Verbatim Mediashare Wireless Part 1

So today I was casually browsing the internet when I came upon something interesting. A special! The Verbatim Mediashare Wireless. OneDayOnly was selling them for R199 each, which is around US$14.

The device is essentially a wireless access point, with a 3000mAh battery and a USB port and SD card slot. The intended use of the device is to share the content of a connected device (SD card, USB flash drive, external hard disk) with a device connected over wifi (phone, tablet, iPad) in order to watch movies, back-up your pictures, share files etc.

While that’s all fine and dandy, I don’t need that functionality personally. But, having briefly looked at the firmware update file from Verbatim’s site, I managed to confirm that it was fit for my alternative purposes. This is what I found (before having received the device)

Inside the firmware update, inside a gzip file, which was inside a zip file, was a file called initrdup (presumably initrd upgrade?)

$ file initrdup
initrdup: Linux rev 1.0 ext2 filesystem data (mounted or unclean), UUID=121b56b7-4f7c-4243-96ec-5618255c1e33

Great. So it’s just an ext2 image (this already tells us something about the device’s filesystem. We simply mount this image and can read the contents of the filesystem.

$ mkdir fs
$ sudo mount -o loop initrdup fs/

No complaints, so we’re in business. You can do this yourself to see the full contents of the filesystem (it’s not a full filesystem – we’ll get to that shortly) but I dug around a bit and was interested in a few files.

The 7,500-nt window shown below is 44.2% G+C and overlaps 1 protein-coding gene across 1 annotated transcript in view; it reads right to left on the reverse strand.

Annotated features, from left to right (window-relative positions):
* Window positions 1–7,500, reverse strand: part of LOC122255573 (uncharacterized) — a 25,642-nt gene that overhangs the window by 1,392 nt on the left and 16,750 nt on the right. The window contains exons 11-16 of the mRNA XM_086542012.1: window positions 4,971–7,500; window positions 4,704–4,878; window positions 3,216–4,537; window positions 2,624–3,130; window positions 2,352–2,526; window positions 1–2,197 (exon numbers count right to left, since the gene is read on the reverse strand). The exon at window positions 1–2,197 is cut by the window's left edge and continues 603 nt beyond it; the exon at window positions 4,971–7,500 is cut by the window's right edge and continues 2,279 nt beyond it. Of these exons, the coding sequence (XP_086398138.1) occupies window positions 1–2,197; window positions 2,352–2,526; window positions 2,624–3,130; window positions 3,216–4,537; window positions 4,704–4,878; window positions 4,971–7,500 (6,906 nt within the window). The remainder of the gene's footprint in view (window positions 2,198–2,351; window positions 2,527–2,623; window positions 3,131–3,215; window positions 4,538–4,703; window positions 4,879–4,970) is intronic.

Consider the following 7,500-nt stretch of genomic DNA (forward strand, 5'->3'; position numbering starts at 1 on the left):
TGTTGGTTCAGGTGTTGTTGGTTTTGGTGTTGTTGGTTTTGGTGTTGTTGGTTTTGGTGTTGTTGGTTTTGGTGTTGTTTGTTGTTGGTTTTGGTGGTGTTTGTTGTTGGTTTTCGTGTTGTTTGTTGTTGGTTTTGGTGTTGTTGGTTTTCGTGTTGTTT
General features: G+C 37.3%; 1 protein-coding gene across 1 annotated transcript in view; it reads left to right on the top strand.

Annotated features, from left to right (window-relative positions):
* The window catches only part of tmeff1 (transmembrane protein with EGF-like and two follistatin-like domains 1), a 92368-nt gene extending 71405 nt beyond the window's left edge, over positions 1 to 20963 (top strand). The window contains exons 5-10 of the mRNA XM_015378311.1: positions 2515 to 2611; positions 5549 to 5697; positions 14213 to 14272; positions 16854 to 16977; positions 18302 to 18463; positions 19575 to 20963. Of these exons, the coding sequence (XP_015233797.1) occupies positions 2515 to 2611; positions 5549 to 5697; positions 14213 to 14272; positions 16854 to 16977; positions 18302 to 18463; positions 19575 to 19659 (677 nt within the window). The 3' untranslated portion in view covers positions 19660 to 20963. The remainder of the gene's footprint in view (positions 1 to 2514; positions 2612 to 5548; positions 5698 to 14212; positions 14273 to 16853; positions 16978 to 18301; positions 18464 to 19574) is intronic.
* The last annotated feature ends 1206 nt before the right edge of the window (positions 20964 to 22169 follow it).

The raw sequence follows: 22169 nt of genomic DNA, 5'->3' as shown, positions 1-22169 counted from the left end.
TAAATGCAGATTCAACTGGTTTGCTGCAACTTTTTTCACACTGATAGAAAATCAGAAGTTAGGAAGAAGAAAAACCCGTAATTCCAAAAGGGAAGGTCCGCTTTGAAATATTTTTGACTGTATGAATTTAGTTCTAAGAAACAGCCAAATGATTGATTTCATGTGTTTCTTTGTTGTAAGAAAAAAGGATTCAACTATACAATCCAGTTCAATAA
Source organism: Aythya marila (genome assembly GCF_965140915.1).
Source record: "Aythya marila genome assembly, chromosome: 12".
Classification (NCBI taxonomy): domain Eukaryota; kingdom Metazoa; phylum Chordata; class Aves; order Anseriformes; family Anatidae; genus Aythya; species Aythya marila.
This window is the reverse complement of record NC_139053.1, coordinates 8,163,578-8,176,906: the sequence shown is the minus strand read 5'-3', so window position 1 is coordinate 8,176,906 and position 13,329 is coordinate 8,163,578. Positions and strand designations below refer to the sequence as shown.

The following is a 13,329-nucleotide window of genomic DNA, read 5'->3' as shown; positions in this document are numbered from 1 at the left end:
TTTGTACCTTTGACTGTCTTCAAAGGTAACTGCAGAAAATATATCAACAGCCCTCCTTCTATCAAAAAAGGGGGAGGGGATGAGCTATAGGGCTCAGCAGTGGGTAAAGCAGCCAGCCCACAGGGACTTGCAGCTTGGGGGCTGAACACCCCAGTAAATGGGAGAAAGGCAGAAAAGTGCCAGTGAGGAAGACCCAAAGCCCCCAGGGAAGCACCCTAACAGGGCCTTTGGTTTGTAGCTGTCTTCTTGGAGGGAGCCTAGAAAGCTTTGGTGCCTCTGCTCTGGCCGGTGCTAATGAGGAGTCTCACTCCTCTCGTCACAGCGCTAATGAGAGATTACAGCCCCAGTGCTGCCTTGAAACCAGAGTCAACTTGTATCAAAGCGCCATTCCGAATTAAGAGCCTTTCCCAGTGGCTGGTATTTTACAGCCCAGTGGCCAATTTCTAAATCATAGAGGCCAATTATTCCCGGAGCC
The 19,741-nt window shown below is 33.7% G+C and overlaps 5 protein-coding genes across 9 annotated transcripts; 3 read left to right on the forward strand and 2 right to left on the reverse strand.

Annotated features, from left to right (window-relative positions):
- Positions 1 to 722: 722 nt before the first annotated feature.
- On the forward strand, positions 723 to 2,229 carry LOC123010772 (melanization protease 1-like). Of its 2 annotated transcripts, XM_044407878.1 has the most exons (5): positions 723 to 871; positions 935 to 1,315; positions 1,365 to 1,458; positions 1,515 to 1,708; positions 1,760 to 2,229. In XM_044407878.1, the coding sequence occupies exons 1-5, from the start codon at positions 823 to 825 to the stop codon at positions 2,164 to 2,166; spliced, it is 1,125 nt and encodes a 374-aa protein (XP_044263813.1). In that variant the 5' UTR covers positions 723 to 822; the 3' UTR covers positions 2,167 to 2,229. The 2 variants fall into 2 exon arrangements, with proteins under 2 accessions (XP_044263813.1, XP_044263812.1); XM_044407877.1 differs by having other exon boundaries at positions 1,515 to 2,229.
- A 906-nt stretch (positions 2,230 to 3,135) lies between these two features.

Firstly, running file on a binary should hint as to the kind of processor inside the device

$ file busybox
busybox: ELF 32-bit LSB executable, MIPS, MIPS-II version 1 (SYSV), dynamically linked, interpreter /lib/, stripped

This is a great start. MIPS is, for the most part, supported by OpenWRT (the architecture is, we’re just not sure which CPU we’re dealing with yet). OpenWRT also uses uClibc, which means that we should be able to pull binaries from the OpenWRT repo and run them on this device.

Secondly, I found some nice things in /firmware.

-rw-r--r-- 1 root root 125K Jul 31 2013 bootloader
-rw-r--r-- 1 root root 47 Jul 31 2013 firmware.conf
-rw-r--r-- 1 root root 1.4M Jul 31 2013 kernel
-rwxr-xr-x 1 root root 4.6M Jul 31 2013 rootfs

firmware.conf contained nothing useful, just 3 lines which give the build of their firmware and the device name “MediaShare”

bootloader was more interesting

$ file bootloader
bootloader: u-boot legacy uImage, SPI Flash Image, Linux/MIPS, Standalone Program (Not compressed), 127892 bytes, Thu Apr 25 03:25:22 2013, Load Address: 0x80200000, Entry Point: 0x80200000, Header CRC: 0xAF04CAC4, Data CRC: 0x3AD2F955

$ binwalk bootloader

0 0x0 uImage header, header size: 64 bytes, header CRC: 0xAF04CAC4, created: 2013-04-25 01:25:22, image size: 127892 bytes, Data Address: 0x80200000, Entry Point: 0x80200000, data CRC: 0x3AD2F955, OS: Linux, CPU: MIPS, image type: Standalone Program, compression type: none, image name: "SPI Flash Image"
104528 0x19850 U-Boot version string, "U-Boot 1.1.3 (Apr 25 2013 - 09:25:18)"
105008 0x19A30 CRC32 polynomial table, little endian

So the device uses uBoot, which is great, especially if we can find a serial port. Next we have kernel:

$ file kernel